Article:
BASED ON Bechtel, M. M., Scheve, K. F. and van Lieshout, E. Nat Clim. Change 10, 1004–1009 (2020).

The policy problem

Devising effective responses to global warming requires policies that raise the price of carbon. However, as has been powerfully demonstrated by the Yellow Vests movement, costly climate action can provoke forceful public backlash. A widely held conjecture is that, among the possible cost schedules, that is, the ways in which costs can be distributed over time, policies that gradually increase the price of carbon will minimize public opposition to climate action as compared with constant costs. However, such claims lack empirical support. Knowing which cost schedule — increasing or constant — is more appealing to the general public is crucial for policymakers interested in designing carbon price policies, based on cap-and-trade or tax, that promise to be effective and politically sustainable.

The findings

We find that the public has a clear preference for constant carbon pricing schedules. Figure 1a shows that 58% of all respondents favour a constant cost schedule over increasing, decreasing and inverse-U-shaped allocations. We also note that only 12% support an increasing cost path that would gradually ramp up costs over time. In addition, these preferences are surprisingly similar across countries (Fig. 1b). When we randomly provide half of the respondents with cost schedules that specify the average costs associated with a plan to be low and another half with a high cost version of our question, we still find that most people prefer constant cost schedules (Fig. 1c,d).

Fig. 1: Preferences for distributing climate costs over time.
figure 1

a,b, The percentage of respondents who prefer constant, increasing, decreasing or inverse-U-shaped intertemporal allocations of climate costs. Data are pooled (a) (n = 10,075) and shown by country (b) (France, n = 2,000; Germany, n = 2,000; United Kingdom, n = 2,000; United States, n = 4,075). c, Low average monthly household costs for implementing the agreement were set to €28, €39 and £15 for France, Germany and the United Kingdom, respectively. d, High average monthly household costs for implementing the agreement were set to €113, €154 and £60 for France, Germany and the United Kingdom, respectively.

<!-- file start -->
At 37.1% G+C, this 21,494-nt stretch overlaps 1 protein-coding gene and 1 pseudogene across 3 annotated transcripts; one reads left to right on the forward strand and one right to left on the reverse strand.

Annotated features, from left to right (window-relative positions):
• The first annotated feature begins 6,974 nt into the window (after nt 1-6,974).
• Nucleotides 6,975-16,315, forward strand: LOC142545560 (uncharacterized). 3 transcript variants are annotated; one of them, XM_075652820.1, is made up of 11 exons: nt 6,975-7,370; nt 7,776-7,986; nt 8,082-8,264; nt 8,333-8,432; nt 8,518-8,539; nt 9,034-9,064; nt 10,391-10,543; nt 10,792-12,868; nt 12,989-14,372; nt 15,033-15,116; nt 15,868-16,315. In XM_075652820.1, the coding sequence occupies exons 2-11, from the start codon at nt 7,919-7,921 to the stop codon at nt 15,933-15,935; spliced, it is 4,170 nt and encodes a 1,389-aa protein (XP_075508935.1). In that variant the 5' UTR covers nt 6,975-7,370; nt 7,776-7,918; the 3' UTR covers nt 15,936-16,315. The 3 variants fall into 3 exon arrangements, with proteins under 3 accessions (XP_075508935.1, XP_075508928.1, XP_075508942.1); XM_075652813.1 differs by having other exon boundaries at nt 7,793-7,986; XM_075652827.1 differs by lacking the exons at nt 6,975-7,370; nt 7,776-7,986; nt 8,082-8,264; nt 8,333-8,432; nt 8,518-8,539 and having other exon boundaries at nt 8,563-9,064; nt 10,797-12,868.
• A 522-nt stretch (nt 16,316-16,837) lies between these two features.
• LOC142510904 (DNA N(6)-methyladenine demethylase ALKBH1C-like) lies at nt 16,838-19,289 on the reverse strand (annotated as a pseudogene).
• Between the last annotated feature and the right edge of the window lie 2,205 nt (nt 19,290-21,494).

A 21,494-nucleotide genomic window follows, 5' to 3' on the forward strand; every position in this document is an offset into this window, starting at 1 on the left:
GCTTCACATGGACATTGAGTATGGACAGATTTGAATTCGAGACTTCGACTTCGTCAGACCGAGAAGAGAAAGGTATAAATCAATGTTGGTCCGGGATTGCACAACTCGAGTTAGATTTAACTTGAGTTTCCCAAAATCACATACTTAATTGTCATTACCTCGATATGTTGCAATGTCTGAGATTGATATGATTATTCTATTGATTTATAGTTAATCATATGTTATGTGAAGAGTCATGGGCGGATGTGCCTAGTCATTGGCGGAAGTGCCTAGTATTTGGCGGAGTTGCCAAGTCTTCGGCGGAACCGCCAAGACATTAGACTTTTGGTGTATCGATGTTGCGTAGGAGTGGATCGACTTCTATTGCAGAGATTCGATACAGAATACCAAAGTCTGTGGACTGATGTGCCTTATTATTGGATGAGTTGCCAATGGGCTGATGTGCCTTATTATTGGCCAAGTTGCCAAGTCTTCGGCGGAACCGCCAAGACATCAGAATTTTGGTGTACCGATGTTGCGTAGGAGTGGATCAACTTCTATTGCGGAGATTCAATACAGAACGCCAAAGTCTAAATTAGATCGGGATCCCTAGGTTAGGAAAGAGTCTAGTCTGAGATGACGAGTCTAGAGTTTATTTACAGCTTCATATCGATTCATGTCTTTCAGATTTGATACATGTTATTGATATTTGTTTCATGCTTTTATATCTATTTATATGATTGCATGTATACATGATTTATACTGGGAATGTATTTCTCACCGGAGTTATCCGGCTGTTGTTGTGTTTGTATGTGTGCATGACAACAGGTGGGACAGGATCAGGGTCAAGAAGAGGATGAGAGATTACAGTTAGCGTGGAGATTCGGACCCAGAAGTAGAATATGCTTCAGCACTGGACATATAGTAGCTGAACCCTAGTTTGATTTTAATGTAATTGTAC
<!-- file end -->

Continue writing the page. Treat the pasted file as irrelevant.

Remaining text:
Additional results that rely on a climate policy conjoint experiment that randomizes both cost schedules and cost levels confirm this finding. Our study does not, however, rule out the possibility that low and stable cost plans may successfully introduce citizens to carbon pricing and build future support for higher carbon price plans in the long run.

The study

We devised a survey that we conducted among representative samples of the adult populations (n = 10,075) of four major developed economies (France, Germany, the United Kingdom and the United States). The survey included direct questions that were combined with experimental items. The evidence presented here relies on a direct question item which, for the European portion of our survey, was combined with an experiment that randomized whether the average monthly household costs associated with a potential climate agreement were low (€28, €39 and £15) or high (€113, €154 and £60) in France, Germany and the United Kingdom, respectively.

We then presented respondents with four different ways of distributing the costs of implementing an international climate agreement over time: constant, decreasing, increasing and inverse-U-shaped (in randomized order). We subsequently asked them to indicate which cost schedule they would select in a referendum given a certain average cost level.